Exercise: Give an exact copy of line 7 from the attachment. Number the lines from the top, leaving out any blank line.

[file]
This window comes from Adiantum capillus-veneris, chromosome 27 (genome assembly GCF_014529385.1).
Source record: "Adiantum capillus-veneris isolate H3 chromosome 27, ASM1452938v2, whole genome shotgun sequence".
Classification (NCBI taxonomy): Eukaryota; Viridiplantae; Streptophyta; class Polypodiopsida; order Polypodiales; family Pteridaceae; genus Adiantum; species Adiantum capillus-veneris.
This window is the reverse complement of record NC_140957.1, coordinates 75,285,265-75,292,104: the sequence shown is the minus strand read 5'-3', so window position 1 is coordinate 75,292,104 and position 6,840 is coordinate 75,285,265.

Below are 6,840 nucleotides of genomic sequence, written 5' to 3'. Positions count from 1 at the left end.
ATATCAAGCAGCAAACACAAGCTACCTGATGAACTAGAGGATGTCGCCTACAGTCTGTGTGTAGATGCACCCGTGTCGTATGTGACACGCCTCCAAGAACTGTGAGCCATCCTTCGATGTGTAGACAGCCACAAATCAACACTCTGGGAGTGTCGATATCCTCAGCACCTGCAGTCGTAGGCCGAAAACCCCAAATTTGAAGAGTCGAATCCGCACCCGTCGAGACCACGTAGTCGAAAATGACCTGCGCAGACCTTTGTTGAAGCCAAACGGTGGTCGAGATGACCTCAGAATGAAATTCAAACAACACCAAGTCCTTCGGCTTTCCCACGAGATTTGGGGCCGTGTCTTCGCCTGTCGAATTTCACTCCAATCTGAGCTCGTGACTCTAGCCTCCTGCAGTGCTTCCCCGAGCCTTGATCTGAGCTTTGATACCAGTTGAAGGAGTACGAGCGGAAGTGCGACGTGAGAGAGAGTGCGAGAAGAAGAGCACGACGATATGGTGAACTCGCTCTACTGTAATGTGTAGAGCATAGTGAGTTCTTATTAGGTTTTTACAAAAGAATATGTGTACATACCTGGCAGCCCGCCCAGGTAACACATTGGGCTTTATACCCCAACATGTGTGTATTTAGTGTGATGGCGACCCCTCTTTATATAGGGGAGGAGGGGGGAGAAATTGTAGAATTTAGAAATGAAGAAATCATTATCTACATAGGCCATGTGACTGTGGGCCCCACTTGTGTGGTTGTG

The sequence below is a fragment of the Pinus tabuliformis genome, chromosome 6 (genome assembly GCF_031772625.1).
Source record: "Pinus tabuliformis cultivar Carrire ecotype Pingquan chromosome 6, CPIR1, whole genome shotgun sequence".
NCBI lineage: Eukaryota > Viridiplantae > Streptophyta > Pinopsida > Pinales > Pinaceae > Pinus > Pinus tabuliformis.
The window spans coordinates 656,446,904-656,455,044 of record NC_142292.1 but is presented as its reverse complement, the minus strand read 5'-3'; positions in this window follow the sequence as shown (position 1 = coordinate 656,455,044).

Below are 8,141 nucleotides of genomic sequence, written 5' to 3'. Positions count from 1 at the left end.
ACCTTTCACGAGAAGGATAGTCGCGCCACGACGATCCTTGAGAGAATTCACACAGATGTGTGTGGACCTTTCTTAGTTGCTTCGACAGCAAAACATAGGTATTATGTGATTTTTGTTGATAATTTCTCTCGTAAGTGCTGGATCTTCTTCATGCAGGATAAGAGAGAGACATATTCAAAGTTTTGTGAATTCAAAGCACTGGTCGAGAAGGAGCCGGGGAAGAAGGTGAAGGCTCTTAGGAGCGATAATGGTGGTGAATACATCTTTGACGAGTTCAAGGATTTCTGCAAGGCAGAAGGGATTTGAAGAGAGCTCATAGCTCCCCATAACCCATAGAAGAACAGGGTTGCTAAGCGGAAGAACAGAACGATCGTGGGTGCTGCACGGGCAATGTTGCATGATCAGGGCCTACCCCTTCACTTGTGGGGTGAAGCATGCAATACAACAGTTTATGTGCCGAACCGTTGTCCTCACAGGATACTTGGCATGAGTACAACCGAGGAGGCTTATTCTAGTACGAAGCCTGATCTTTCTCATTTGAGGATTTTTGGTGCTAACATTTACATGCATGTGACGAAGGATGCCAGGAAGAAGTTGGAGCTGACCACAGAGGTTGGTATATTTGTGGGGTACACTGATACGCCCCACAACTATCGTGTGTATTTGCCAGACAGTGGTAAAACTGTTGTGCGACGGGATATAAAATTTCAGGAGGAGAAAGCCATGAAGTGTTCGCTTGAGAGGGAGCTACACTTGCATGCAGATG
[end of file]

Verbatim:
The sequence below is a fragment of the Pinus tabuliformis genome, chromosome 6 (genome assembly GCF_031772625.1).